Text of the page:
By Evan Pye
This week I began to prepare for a trip I am planning to Haiti at the end of June by studying the country’s history. I have been interested in Haiti for a long time, having read Mountains Beyond Mountains by Tracy Kidder and Haiti: After the Earthquake by Paul Farmer. Most people probably associate Haiti with a high level of poverty and the earthquake that caused so much destruction in 2010. Yet, its history has been extremely rich and intriguing since before it even became a country in 1804. It’s a story full of violence, accomplishment, and misfortune; and it is very much in the middle of its own history today. My sources of information this week were Haiti: After the Earthquake, a BBC timeline, and a long article written by Paul Farmer in 2004.
To start with the present day, Haiti is in the midst of an election cycle which will have taken over a year to complete. President Michel Martelly completed his term in February 2016, but the first round of presidential elections in the previous October had been marred by fraud and corruption. He therefore was unable to welcome the new president and Haiti has appointed an interim President until they are able to re-do the contested elections, which are now scheduled for October 2016.
Haiti’s encounters with Europe began as early as 1492, when Christopher Columbus landed on the island of Hispaniola during his first expedition to the Americas. The island was inhabited by a native people known as the Taino. The first European settlement in the Americas was the city of Santo Domingo in what is now Dominican Republic, a city which I have visited without realizing its historical significance. After only 100 years, all of the Taino people were wiped out by disease or violence, both on account of the European settlers. Spain controlled all of Hispaniola (little Spain), but ceded the western third of the island to France in 1697. France called this colony Saint Domingue, which would later come to be known as Haiti. France wasted no time bringing over slaves from Africa and had transported 30,000 of them via the Columbian Exchange by 1540. As a result, Haiti became an extremely brutal, efficient, and productive colony for France. It provided ⅓ of the tropical products to Europe and was the world’s leading exporter of coffee and sugar, making it more valuable to France than all of its other colonies combined.
In 1791, a freed slave named Touissant L’Ouverture led a rebellion that conquered the country that was 85% slaves by the point and declared himself ruler over all of Hispaniola. In response, Napoleon sent his brother-in-law Charles LeClerc with an armada of 40,000 troops to quell the uprising. L’Ouverture had already been captured and taken to France, where he died in prison. But Jean-Jacques Dessalines replaced him as leader of the rebellion, defeated Napoleon’s army, and declared Haiti an independent nation on January 1st, 1804.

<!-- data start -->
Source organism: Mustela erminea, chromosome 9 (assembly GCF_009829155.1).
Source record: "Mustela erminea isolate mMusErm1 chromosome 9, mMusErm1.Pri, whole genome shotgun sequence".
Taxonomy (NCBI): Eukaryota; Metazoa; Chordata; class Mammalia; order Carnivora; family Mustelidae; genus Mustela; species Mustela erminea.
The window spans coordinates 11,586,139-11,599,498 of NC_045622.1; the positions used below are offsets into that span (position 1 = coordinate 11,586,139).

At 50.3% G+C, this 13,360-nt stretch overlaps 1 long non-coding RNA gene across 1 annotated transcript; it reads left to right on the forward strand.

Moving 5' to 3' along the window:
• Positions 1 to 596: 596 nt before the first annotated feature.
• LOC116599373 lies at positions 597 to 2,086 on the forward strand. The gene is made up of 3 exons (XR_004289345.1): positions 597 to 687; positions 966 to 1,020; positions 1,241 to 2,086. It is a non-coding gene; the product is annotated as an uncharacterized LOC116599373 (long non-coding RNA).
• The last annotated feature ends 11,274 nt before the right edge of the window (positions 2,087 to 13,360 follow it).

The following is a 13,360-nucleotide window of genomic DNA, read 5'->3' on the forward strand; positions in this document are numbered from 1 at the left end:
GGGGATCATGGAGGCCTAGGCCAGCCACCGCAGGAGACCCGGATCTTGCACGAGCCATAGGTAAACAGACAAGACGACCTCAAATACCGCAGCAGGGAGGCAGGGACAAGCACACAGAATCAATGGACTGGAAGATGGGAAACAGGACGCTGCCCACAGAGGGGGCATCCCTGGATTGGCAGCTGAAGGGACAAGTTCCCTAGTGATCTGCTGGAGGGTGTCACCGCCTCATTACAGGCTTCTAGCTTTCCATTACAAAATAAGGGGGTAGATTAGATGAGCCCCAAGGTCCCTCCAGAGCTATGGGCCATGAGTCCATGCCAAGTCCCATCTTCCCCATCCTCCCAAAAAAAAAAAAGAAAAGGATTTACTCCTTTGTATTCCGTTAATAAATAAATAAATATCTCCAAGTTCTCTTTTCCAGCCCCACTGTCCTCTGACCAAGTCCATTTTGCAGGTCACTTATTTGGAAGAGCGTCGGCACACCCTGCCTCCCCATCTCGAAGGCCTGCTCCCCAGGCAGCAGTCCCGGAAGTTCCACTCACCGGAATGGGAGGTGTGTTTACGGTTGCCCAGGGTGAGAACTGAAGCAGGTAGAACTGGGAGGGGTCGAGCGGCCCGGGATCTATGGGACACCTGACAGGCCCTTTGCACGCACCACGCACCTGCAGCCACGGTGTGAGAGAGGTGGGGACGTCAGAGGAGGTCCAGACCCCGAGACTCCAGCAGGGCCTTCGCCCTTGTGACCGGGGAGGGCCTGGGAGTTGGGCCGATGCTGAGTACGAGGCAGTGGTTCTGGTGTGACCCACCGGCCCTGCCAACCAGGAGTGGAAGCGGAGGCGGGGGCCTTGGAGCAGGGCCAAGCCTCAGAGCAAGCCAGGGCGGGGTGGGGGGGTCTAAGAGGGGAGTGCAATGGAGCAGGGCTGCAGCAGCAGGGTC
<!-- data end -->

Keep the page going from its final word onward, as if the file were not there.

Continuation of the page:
Although Haiti had succeeded in freeing itself from France, the country was surrounded by hostile Caribbean colonies of European superpowers and America, which was afraid of the influence the slave revolt would have on the South. America wouldn’t recognize Haiti’s sovereignty until the 1860s. In 1825, France demanded reparations from Haiti for its lost land and property (meaning the slaves) of 150 million Francs. With its Navy surrounding Haiti’s water to threaten recapture, Haiti had to comply and begin paying the debt, which they would continue to pay until the 1950s. The total in today’s dollars would become $21 billion, and severely limit their their economic growth for more than a century.
In 1915, the United States invaded Haiti and occupied the country for 19 years, after disbanding the Haitian military and seizing control of the treasury. America’s reasoning for these actions were fears over the conflict between Haitian blacks in the North and mulattoes in the South. The US removed their troops from Haiti in 1934, but maintained fiscal control until 1947. It wasn’t long before more poor leadership would seize power in the form of a voodoo physician named Francois Duvalier, known as “Papa Doc”, in 1957. Duvalier was a corrupt and oppressive ruler. He was succeeded after his death in 1971 by his 19-year-old son, known as “Baby Doc.” Haiti finally kicked the Duvaliers out of power in 1986, and immediately drafted a new Constitution with changes such as making Creole the country’s official language.
After several failed and corrupt elections, Jean-Bertrand Aristide won the country’s first free and peaceful elections in 1990. He was ousted in a coup just one year later, but he would return in 2000 and be elected as president once more. He took over for Rene Preval, who served peacefully between 1995-2000. Aristide was a very pro-poor, socialist leader who President and Bush did not approve of. Bush decreased development aid to Haiti’s government and got the rest of the world to do the same. Haiti’s budget shrunk, leaving their education, health, and security systems to suffer. There was an increase in gangs and crimes, and Aristide was exiled in 2004 with the help of the Americans and the French. Aristide claims he was kidnapped by these foreign powers, who airlifted him to the former French colony, the Central African Republic. The rest of the 2000s were marked by gang violence, several contested elections, and deadly natural disasters. Rene Preval became president again in 2006, and was replaced by Michel Martelly in 2011. In January of 2010, the 7.0-magnitude earthquake killed nearly 300,000 people and led to an international pledge of $5.3 billion in aid money, most of which has not arrived or not been well-spent.